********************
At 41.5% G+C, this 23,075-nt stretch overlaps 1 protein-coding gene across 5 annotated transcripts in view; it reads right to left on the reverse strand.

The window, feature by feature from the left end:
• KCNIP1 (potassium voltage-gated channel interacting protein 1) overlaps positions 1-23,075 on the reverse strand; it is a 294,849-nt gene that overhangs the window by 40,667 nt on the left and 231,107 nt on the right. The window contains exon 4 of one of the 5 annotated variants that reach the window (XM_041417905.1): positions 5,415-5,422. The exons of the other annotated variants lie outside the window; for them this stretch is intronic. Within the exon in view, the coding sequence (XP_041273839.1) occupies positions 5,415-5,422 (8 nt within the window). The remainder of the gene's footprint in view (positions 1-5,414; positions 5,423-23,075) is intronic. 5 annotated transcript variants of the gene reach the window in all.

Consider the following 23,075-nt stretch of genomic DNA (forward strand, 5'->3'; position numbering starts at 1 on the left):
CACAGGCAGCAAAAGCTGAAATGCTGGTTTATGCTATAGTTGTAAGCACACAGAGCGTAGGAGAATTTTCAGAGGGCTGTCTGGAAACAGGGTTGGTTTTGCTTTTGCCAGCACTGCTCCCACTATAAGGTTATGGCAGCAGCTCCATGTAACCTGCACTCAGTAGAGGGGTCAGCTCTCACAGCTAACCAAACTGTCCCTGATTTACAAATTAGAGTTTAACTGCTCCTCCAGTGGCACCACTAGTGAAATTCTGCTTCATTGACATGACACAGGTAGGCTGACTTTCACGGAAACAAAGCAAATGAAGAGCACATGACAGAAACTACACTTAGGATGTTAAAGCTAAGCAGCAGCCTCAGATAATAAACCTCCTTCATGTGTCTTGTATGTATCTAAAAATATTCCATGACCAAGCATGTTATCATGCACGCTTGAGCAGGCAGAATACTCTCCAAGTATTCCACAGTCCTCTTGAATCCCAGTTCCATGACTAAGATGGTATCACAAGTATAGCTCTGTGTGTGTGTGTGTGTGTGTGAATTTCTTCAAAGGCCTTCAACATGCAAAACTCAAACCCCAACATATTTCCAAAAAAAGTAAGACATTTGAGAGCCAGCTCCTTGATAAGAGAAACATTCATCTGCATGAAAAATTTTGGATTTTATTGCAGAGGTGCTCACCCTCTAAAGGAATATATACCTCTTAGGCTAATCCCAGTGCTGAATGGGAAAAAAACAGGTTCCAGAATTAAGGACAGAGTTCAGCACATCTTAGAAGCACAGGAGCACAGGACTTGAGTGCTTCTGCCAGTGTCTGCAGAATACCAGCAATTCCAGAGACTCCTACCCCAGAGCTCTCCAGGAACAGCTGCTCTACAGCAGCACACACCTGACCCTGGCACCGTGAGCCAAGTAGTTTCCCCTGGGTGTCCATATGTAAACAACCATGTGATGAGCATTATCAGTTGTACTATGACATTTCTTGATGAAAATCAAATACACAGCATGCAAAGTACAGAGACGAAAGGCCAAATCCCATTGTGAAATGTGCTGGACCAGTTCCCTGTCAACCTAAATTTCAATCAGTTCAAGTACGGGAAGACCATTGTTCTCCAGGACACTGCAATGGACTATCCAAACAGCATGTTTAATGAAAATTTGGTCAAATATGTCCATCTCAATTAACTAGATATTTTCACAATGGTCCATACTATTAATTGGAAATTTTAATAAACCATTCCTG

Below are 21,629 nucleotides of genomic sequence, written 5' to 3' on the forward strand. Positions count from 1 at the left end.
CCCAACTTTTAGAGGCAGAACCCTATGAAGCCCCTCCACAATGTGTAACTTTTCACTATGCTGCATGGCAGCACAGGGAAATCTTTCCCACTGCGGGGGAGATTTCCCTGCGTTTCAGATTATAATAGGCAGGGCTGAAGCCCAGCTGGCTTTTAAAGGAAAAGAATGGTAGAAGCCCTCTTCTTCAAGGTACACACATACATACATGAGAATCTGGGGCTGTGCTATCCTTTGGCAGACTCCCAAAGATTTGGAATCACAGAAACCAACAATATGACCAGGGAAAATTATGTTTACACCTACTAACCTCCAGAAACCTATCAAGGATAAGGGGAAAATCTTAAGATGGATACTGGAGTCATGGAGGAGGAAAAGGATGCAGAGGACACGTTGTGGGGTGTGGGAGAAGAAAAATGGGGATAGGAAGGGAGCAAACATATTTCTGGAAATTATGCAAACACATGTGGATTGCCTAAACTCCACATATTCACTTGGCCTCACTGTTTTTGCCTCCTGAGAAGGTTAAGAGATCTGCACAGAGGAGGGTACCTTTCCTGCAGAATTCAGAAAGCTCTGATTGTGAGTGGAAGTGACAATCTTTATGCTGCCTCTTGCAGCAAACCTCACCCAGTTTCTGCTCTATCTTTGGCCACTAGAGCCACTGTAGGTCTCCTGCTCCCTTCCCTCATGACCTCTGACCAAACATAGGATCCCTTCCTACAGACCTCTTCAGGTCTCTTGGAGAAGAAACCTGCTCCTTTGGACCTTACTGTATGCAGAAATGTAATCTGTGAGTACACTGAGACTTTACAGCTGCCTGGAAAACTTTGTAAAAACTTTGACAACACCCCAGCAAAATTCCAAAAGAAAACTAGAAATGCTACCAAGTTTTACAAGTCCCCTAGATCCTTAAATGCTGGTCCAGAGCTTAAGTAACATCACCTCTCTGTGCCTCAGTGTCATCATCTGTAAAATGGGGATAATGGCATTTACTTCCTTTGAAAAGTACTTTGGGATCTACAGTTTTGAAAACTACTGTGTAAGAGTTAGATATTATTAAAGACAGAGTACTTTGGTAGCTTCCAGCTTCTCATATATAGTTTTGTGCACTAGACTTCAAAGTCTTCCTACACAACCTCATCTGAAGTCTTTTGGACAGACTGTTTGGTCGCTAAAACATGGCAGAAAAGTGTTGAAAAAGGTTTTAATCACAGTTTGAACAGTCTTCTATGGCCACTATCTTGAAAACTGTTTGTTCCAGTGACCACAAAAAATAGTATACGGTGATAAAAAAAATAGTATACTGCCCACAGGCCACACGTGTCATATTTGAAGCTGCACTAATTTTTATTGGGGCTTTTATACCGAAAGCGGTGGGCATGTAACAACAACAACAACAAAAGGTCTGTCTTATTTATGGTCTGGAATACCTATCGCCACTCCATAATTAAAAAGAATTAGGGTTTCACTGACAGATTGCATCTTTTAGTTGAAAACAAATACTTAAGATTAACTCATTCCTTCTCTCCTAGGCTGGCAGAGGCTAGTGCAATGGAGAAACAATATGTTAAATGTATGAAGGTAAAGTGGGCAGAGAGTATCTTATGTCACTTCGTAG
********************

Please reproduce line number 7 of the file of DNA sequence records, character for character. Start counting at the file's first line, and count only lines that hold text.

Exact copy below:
CCCAACTTTTAGAGGCAGAACCCTATGAAGCCCCTCCACAATGTGTAACTTTTCACTATGCTGCATGGCAGCACAGGGAAATCTTTCCCACTGCGGGGGAGATTTCCCTGCGTTTCAGATTATAATAGGCAGGGCTGAAGCCCAGCTGGCTTTTAAAGGAAAAGAATGGTAGAAGCCCTCTTCTTCAAGGTACACACATACATACATGAGAATCTGGGGCTGTGCTATCCTTTGGCAGACTCCCAAAGATTTGGAATCACAGAAACCAACAATATGACCAGGGAAAATTATGTTTACACCTACTAACCTCCAGAAACCTATCAAGGATAAGGGGAAAATCTTAAGATGGATACTGGAGTCATGGAGGAGGAAAAGGATGCAGAGGACACGTTGTGGGGTGTGGGAGAAGAAAAATGGGGATAGGAAGGGAGCAAACATATTTCTGGAAATTATGCAAACACATGTGGATTGCCTAAACTCCACATATTCACTTGGCCTCACTGTTTTTGCCTCCTGAGAAGGTTAAGAGATCTGCACAGAGGAGGGTACCTTTCCTGCAGAATTCAGAAAGCTCTGATTGTGAGTGGAAGTGACAATCTTTATGCTGCCTCTTGCAGCAAACCTCACCCAGTTTCTGCTCTATCTTTGGCCACTAGAGCCACTGTAGGTCTCCTGCTCCCTTCCCTCATGACCTCTGACCAAACATAGGATCCCTTCCTACAGACCTCTTCAGGTCTCTTGGAGAAGAAACCTGCTCCTTTGGACCTTACTGTATGCAGAAATGTAATCTGTGAGTACACTGAGACTTTACAGCTGCCTGGAAAACTTTGTAAAAACTTTGACAACACCCCAGCAAAATTCCAAAAGAAAACTAGAAATGCTACCAAGTTTTACAAGTCCCCTAGATCCTTAAATGCTGGTCCAGAGCTTAAGTAACATCACCTCTCTGTGCCTCAGTGTCATCATCTGTAAAATGGGGATAATGGCATTTACTTCCTTTGAAAAGTACTTTGGGATCTACAGTTTTGAAAACTACTGTGTAAGAGTTAGATATTATTAAAGACAGAGTACTTTGGTAGCTTCCAGCTTCTCATATATAGTTTTGTGCACTAGACTTCAAAGTCTTCCTACACAACCTCATCTGAAGTCTTTTGGACAGACTGTTTGGTCGCTAAAACATGGCAGAAAAGTGTTGAAAAAGGTTTTAATCACAGTTTGAACAGTCTTCTATGGCCACTATCTTGAAAACTGTTTGTTCCAGTGACCACAAAAAATAGTATACGGTGATAAAAAAAATAGTATACTGCCCACAGGCCACACGTGTCATATTTGAAGCTGCACTAATTTTTATTGGGGCTTTTATACCGAAAGCGGTGGGCATGTAACAACAACAACAACAAAAGGTCTGTCTTATTTATGGTCTGGAATACCTATCGCCACTCCATAATTAAAAAGAATTAGGGTTTCACTGACAGATTGCATCTTTTAGTTGAAAACAAATACTTAAGATTAACTCATTCCTTCTCTCCTAGGCTGGCAGAGGCTAGTGCAATGGAGAAACAATATGTTAAATGTATGAAGGTAAAGTGGGCAGAGAGTATCTTATGTCACTTCGTAG